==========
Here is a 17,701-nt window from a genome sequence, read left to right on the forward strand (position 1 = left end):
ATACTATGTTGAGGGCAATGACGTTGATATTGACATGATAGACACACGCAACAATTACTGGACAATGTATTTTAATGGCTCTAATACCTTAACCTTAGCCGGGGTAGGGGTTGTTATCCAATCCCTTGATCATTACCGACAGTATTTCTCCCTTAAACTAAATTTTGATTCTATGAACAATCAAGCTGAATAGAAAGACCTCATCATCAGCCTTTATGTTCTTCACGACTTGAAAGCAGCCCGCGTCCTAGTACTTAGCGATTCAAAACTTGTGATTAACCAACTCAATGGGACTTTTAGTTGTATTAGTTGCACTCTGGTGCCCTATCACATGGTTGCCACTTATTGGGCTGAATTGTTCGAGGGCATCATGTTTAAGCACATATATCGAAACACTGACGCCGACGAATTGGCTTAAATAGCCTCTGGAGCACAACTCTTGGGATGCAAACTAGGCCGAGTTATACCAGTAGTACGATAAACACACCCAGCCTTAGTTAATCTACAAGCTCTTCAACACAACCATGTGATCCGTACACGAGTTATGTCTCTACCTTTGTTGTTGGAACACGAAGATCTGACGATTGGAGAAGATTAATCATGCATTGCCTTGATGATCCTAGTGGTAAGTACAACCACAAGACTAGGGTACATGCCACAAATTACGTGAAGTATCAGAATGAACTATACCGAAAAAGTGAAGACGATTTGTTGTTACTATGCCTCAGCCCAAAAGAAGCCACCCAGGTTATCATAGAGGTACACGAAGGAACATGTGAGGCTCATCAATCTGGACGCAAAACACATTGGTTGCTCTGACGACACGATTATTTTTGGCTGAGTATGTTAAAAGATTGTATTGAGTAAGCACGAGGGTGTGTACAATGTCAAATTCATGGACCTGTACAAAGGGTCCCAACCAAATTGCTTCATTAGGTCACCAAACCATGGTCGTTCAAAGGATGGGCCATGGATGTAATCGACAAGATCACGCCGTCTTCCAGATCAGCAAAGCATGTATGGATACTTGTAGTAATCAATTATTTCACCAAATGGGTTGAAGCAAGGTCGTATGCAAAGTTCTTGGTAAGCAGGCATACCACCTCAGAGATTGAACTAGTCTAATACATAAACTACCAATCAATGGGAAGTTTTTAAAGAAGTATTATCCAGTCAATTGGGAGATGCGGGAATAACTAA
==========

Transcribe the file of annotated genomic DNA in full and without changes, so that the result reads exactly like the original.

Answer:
Here is a 17,701-nt window from a genome sequence, read left to right on the forward strand (position 1 = left end):
ATACTATGTTGAGGGCAATGACGTTGATATTGACATGATAGACACACGCAACAATTACTGGACAATGTATTTTAATGGCTCTAATACCTTAACCTTAGCCGGGGTAGGGGTTGTTATCCAATCCCTTGATCATTACCGACAGTATTTCTCCCTTAAACTAAATTTTGATTCTATGAACAATCAAGCTGAATAGAAAGACCTCATCATCAGCCTTTATGTTCTTCACGACTTGAAAGCAGCCCGCGTCCTAGTACTTAGCGATTCAAAACTTGTGATTAACCAACTCAATGGGACTTTTAGTTGTATTAGTTGCACTCTGGTGCCCTATCACATGGTTGCCACTTATTGGGCTGAATTGTTCGAGGGCATCATGTTTAAGCACATATATCGAAACACTGACGCCGACGAATTGGCTTAAATAGCCTCTGGAGCACAACTCTTGGGATGCAAACTAGGCCGAGTTATACCAGTAGTACGATAAACACACCCAGCCTTAGTTAATCTACAAGCTCTTCAACACAACCATGTGATCCGTACACGAGTTATGTCTCTACCTTTGTTGTTGGAACACGAAGATCTGACGATTGGAGAAGATTAATCATGCATTGCCTTGATGATCCTAGTGGTAAGTACAACCACAAGACTAGGGTACATGCCACAAATTACGTGAAGTATCAGAATGAACTATACCGAAAAAGTGAAGACGATTTGTTGTTACTATGCCTCAGCCCAAAAGAAGCCACCCAGGTTATCATAGAGGTACACGAAGGAACATGTGAGGCTCATCAATCTGGACGCAAAACACATTGGTTGCTCTGACGACACGATTATTTTTGGCTGAGTATGTTAAAAGATTGTATTGAGTAAGCACGAGGGTGTGTACAATGTCAAATTCATGGACCTGTACAAAGGGTCCCAACCAAATTGCTTCATTAGGTCACCAAACCATGGTCGTTCAAAGGATGGGCCATGGATGTAATCGACAAGATCACGCCGTCTTCCAGATCAGCAAAGCATGTATGGATACTTGTAGTAATCAATTATTTCACCAAATGGGTTGAAGCAAGGTCGTATGCAAAGTTCTTGGTAAGCAGGCATACCACCTCAGAGATTGAACTAGTCTAATACATAAACTACCAATCAATGGGAAGTTTTTAAAGAAGTATTATCCAGTCAATTGGGAGATGCGGGAATAACTAA